Libby O’Loghlin interviews a Zürich-based photographer and visual artist
The past is always present
You have two particular series of images—Via Roma 35 and Past Perfect, a selection of which are presented here in The Woolf—both of which interrogate ideas about time, past and present. What draws you to this theme?
When I was a child my favourite pastime was to stick my head for hours in the old family’s album full of beautiful, old, black-and-white photographs—and wonder who were all those persons that I never got to know. The goal of this game was to find some familiar elements in those stranger faces.
Starting from that, the theme ‘Time’ has always fascinated me, especially the past. I love the feeling of being surrounded by images, stuff, places that have a strong history. In some sense, one can really say that I have an inborn fondness for this theme.
You talk about the affinity that can occur between the family photographs you’ve used in your images and our (the viewer’s) own personal history. What ‘measure’ did you use in order to decide if an image was going to have an element of universality?
In my images I look for what Roland Barthes called ‘punctum’; that is, the stinging particular in a photo, the personally touching detail that establishes a direct relationship with the object or person within it.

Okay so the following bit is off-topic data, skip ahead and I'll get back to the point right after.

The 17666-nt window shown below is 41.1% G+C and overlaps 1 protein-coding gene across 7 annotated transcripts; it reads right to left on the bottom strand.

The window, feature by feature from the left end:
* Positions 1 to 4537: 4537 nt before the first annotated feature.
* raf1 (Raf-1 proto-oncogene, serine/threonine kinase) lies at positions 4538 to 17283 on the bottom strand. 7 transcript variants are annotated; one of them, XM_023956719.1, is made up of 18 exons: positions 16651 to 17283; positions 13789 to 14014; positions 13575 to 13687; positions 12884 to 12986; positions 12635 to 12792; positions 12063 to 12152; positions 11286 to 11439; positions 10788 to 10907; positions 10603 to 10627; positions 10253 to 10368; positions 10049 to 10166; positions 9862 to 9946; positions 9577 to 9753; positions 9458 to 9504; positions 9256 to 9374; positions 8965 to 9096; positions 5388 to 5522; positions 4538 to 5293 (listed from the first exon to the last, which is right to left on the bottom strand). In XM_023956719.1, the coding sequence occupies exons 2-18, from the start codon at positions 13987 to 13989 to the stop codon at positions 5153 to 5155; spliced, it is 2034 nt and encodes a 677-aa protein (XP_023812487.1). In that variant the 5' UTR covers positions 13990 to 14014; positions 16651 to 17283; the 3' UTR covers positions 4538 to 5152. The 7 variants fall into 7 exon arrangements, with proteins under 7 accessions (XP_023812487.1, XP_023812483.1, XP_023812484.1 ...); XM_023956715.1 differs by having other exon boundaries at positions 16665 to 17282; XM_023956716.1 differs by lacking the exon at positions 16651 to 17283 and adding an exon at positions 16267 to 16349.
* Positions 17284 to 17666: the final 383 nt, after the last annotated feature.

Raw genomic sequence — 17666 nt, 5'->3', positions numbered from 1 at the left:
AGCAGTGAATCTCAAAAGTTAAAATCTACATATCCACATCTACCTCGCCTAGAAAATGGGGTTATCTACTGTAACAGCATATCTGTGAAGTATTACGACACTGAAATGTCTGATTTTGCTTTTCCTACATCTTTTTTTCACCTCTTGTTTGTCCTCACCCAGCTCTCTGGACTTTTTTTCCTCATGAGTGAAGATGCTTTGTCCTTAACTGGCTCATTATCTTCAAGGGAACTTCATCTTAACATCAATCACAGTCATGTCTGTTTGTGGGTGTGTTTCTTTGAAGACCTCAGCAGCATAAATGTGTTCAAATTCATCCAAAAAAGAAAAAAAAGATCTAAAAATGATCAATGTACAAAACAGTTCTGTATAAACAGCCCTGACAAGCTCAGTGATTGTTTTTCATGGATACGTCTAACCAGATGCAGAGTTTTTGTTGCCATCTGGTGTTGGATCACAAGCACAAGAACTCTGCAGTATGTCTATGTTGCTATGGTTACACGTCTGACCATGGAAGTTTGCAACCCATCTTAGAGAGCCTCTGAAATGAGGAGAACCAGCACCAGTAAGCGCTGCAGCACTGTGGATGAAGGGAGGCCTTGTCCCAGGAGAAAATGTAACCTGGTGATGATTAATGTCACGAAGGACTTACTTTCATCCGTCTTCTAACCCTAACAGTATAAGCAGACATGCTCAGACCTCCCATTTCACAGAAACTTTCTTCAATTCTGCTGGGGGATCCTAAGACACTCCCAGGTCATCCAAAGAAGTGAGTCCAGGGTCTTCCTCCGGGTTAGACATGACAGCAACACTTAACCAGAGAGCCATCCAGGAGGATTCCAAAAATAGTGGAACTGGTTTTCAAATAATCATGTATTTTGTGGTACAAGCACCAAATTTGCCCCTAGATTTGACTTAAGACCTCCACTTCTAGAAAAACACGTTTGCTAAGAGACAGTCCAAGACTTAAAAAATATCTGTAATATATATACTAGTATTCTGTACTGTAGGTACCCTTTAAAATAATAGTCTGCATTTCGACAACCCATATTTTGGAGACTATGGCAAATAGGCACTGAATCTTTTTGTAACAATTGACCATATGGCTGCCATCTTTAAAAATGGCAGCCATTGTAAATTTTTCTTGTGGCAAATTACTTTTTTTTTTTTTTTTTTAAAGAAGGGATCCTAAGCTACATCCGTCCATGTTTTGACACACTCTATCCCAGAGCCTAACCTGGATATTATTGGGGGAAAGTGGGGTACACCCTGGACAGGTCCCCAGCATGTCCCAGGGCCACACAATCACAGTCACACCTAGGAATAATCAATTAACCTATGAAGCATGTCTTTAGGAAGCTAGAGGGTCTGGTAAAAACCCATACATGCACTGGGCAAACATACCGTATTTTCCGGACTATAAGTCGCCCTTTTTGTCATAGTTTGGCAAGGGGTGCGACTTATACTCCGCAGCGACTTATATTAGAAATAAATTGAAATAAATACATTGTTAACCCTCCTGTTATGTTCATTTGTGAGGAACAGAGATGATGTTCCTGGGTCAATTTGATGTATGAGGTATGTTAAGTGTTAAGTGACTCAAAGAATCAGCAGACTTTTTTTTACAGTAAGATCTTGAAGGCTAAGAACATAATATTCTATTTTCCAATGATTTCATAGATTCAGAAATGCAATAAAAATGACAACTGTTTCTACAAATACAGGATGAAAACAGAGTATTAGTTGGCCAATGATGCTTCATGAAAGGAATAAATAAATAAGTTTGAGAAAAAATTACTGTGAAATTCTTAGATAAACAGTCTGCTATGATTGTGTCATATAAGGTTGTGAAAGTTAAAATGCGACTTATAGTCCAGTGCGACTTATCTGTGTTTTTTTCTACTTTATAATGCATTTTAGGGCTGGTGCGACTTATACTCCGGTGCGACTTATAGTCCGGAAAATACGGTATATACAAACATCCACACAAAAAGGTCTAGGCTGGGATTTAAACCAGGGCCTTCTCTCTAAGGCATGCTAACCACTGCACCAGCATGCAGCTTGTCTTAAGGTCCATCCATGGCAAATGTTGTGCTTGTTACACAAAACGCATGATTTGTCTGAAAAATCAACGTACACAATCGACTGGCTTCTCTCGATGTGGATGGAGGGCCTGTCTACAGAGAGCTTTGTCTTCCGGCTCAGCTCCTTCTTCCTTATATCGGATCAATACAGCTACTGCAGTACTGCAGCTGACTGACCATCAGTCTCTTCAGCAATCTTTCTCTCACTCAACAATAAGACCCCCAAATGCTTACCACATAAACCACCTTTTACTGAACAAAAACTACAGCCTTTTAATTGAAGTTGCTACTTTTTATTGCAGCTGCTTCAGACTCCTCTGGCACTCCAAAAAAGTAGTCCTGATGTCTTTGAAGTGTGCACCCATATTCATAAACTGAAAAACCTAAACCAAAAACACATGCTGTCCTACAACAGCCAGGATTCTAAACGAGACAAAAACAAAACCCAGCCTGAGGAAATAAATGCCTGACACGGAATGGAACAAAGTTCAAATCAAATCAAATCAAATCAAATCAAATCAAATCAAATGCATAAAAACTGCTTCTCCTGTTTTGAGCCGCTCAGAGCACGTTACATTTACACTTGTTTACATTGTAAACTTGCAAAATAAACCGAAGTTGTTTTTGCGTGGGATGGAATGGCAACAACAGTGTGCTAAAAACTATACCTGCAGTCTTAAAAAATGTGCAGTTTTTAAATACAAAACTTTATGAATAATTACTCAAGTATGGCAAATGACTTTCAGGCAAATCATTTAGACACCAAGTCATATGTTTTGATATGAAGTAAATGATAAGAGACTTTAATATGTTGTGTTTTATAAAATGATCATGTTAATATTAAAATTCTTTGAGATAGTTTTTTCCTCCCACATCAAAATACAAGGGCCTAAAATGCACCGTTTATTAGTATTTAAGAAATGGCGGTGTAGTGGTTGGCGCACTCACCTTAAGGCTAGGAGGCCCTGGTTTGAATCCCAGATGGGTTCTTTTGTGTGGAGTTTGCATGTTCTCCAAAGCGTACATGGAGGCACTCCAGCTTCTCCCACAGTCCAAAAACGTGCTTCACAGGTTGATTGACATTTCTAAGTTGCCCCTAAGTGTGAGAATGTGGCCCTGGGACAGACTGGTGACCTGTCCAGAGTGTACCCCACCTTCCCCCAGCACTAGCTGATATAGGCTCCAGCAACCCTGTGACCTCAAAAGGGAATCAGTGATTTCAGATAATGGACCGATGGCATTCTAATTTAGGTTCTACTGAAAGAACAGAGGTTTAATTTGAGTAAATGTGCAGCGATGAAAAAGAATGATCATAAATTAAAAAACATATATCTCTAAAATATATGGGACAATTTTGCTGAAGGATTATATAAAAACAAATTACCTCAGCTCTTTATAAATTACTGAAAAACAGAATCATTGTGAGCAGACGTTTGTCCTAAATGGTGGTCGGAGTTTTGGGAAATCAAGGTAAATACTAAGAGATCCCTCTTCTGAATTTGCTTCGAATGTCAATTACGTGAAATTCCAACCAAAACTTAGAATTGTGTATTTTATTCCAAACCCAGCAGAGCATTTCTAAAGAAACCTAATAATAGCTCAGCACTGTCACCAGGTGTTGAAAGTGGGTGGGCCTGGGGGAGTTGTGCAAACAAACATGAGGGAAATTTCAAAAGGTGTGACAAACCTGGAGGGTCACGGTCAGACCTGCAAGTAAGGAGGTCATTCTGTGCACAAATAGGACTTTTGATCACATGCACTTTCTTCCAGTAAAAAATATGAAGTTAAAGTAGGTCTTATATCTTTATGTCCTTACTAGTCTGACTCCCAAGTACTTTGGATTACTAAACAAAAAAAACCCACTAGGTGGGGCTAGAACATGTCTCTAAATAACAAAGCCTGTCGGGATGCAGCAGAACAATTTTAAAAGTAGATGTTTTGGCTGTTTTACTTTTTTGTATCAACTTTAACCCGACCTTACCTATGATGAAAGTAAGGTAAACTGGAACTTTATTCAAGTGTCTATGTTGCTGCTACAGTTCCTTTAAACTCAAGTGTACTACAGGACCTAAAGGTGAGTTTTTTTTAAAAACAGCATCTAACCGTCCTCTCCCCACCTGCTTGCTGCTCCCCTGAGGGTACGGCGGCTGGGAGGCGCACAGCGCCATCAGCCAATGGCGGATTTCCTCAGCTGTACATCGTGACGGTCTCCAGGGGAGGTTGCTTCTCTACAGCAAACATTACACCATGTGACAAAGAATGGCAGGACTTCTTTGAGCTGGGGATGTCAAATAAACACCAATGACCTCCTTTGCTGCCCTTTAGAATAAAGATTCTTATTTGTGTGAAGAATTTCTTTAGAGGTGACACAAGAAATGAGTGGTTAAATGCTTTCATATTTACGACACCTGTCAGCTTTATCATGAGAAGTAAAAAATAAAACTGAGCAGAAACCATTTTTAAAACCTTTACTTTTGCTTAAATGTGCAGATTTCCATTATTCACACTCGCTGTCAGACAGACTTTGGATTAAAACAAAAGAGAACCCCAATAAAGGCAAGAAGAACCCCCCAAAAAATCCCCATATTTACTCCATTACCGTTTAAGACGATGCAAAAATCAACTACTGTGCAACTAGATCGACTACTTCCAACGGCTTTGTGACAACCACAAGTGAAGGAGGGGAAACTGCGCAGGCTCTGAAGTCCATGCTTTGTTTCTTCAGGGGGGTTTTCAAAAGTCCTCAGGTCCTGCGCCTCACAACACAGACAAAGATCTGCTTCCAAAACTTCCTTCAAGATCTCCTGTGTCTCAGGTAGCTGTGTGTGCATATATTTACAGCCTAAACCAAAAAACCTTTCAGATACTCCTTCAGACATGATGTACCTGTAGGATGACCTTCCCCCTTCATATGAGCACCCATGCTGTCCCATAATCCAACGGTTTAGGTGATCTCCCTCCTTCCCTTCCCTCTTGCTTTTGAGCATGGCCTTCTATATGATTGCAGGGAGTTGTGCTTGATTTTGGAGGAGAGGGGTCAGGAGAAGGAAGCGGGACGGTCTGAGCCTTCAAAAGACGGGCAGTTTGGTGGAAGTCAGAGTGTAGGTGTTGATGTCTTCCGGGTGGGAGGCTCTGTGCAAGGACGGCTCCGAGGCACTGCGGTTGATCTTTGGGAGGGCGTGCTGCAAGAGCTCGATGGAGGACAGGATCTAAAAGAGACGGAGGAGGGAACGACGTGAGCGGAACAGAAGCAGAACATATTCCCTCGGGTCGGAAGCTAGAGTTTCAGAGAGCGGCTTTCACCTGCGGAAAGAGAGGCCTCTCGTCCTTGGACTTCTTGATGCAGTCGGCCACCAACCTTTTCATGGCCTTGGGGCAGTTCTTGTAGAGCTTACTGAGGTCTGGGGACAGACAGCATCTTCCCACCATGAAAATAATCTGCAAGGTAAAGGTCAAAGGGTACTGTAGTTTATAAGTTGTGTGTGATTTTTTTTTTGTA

I try to recreate this astonishing sensation by combining photos coming from different ages and with different histories and blending them into a brand new image. The friction between these two pictures gives the impression that they are lying in wait to be completed by the viewers own memories. Only then the pictures lose their personal character and obtain the archetypal value of universality.
When you are approaching your work, how do you make decisions about the process and medium or technology that you will use?
It strongly depends on what I want to represent in my work. Lately, photography has been the medium that fits for the contents that I want to explore: identity, memories, memento, and the relationship with space.
How long have you been producing visual art, and what was the very first medium that you experimented with as an artist?
I’ve been producing since 2002. I started with painting and drawing, my first and big loves.
Do you think the fact that we can publish photos instantly – and everywhere – with apps like Instagram has affected the way people value the art of photography?
Absolutely yes. Photography has become an easy and portable instrument to convey our everyday life to the rest of the world. This has been a big and really fast step in the evolution of photography, as everybody now has easy access to the technology.
I do not think this is a loss of value or a wrong way to use photography. I rather think that it is a great challenge for Art in photography, which must have the strength to cope with this radical change and become more solid than ever.
In these days it is only up to us and our criticism to distinguish between an art production or a daily life personal documentation.